Restraining orders are a legal tool used to protect victims of domestic violence, harassment, or other forms of abuse from their alleged abusers. In New Jersey, defending yourself from a restraining order can be a complex and overwhelming legal process, especially for defendants who may be navigating the court system for the first time. Understanding the legal processes and considerations involved in defending yourself from a restraining order can help you effectively protect your rights.
If you or someone you love is facing accusations of domestic violence or abuse and has been served with a restraining order, you should consult with an experienced criminal defense professional. Attorney Joseph D. Lento and Lento Law Firm's Restraining Order Defense Team can help you not only protect yourself from unnecessary hardship and punishment but also help you navigate the legal process from the moment you find out you are accused.
Legal Process for Restraining Order
In New Jersey, a restraining order is intended to shield a victim from their alleged abuser. As such, victims can petition for a restraining order whenever they want, including right after becoming the victim of a criminal offense. Either way, if the court decides to grant the restraining order, they will notify the defendant that if they violate it, they will be held in contempt of court, which is a criminal offense.
There are two types of restraining orders in New Jersey: temporary restraining orders (TRO) and final restraining orders (FRO). To receive a restraining order, a victim of domestic violence or harassment must file a complaint with the court requesting a TRO first. If the judge determines that the victim is in immediate danger of harm, they will issue a TRO immediately, which typically lasts until a final restraining order hearing can be held.
While the purpose of a TRO is to provide immediate – temporary – protection for the victim, a FRO hearing is necessary to determine whether the restraining order should be final and permanent. During the FRO hearing, which usually takes place ten days after the imposition of the TRO, both the victim and the accused abuser will have an opportunity to present relevant evidence and witness testimony, to bolster their arguments.
A final restraining order will be issued if the judge determines that the victim has suffered from domestic violence, which is defined broadly in New Jersey to include not only physical violence but also emotional abuse, sexual assault, and other forms of abusive behavior.
If a final restraining order is issued, it can last indefinitely, unless appealed properly within 45 days. To ensure the appeal is filed appropriately, the defendant must prove that one of the following happened during the trial:
- That the judge incorrectly applied or interpreted a specific area of law.
- The judge misinterpreted the facts of the case.
- The judge misapplied the rules of evidence.
- Or that the judge's findings were incomplete.
The appeals court will review the appeal and determine whether the restraining order should be reversed, amended, or reheard. Attorney Joseph D. Lento and Lento Law Firm's Restraining Order Defense Team understand how confusing this entire process can be and will work tirelessly to ensure you are included fully in your defense.
Considerations of Restraining Orders in NJ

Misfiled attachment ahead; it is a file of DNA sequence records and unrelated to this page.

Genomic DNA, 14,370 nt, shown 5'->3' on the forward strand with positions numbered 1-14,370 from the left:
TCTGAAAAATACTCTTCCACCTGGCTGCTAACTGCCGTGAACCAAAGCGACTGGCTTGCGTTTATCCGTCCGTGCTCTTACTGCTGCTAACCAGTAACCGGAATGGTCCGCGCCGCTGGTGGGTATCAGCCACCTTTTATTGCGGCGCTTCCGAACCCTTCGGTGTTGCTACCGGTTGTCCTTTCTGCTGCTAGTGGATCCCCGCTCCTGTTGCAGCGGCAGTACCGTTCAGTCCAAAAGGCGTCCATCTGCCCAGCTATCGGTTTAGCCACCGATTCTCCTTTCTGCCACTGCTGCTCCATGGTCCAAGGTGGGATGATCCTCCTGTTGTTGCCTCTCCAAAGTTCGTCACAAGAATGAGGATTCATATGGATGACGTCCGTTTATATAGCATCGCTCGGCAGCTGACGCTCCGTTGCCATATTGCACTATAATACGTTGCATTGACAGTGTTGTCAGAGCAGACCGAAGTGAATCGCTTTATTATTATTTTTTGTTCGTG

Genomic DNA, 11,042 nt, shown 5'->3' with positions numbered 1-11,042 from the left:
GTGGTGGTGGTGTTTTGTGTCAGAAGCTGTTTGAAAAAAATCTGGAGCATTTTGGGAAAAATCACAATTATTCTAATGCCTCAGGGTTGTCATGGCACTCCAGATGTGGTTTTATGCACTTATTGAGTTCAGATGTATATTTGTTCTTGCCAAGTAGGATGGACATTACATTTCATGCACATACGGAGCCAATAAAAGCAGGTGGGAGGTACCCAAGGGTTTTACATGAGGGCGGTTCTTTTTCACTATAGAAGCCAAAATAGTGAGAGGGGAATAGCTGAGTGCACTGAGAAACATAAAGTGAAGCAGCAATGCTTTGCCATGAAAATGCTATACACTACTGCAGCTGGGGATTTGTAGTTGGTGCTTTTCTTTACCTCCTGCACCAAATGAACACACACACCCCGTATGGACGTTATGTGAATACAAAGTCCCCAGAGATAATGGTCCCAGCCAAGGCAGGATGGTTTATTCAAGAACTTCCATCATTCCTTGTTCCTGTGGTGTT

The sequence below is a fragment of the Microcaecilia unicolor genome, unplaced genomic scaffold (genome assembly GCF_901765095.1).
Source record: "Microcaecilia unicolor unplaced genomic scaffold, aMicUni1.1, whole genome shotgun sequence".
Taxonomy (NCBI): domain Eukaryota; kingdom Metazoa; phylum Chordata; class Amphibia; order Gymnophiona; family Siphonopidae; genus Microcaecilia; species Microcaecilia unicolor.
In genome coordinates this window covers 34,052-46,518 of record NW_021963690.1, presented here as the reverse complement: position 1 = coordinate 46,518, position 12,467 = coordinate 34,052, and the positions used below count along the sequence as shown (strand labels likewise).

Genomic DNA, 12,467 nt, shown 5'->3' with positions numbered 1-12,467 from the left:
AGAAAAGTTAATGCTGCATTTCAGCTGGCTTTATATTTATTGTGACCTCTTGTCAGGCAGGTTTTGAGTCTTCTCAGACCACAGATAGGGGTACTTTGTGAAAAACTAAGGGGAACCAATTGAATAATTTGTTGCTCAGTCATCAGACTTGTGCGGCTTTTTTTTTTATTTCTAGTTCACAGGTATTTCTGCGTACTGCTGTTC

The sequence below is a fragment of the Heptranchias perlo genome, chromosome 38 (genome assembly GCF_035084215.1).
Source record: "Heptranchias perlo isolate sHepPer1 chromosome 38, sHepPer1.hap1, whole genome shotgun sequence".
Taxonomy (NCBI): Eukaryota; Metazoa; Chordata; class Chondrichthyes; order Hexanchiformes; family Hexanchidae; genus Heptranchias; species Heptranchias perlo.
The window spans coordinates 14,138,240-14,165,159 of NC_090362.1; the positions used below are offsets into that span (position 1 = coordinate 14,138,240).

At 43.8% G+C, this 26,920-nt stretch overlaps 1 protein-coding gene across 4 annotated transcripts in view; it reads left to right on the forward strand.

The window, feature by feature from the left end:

For a victim to pursue a restraining order, they must be able to provide evidence that they have been a victim of domestic violence or harassment. Thus, for an alleged defendant to defend themselves from a restraining order, they must provide evidence to show that the allegations against them are false or exaggerated. Such evidence can include witness testimony, text messages or emails, or other documentation that contradicts the victim's claims.
Additionally, if a temporary restraining order is issued against a defendant, it is important to comply with all its terms in its entirety, even if they believe the allegations are false. If a defendant violates a restraining order, it will result in criminal charges and other serious consequences, like having the restraining order extended, losing custody or visitation rights of children, deporting non-citizen defendants, or impacting their future employment opportunities.
Consequences of Restraining Orders
Restraining orders can have serious consequences on a defendant's freedom and behavior. For instance, it can prohibit the defendant from entering the victim's workplace, which can be quite difficult if the victim works at the only grocery store in town. The defendant will be forced to grocery shop farther away from home.
Further, if the defendant and victim work in the same building, a restraining order may force the defendant to resign from their job or change their hours. It could also force employers to fire the alleged abuser, helping to reinforce the defendant's new reputation.
Restraining orders can also prohibit defendants from contacting the victim or members of their family or household, including phone calls, emails, and text messages.
How an Experienced Criminal Defense Professional Can Help
If you are facing allegations of domestic violence or harassment in New Jersey, it is important to understand the legal implications and potential consequences. Navigating the legal process surrounding restraining orders can be complex and overwhelming, especially if you are facing criminal charges as well. That's where a skilled criminal professional comes in.
With experience handling domestic violence cases and restraining orders in New Jersey, Attorney Joseph D. Lento and Lento Law Firm's Criminal Law Team can help protect your rights and defend you in court. In fact, they will work diligently to construct a strategic defense that will ensure you the best possible outcome for your case. Call 888-535-3686 today or schedule a consultation online.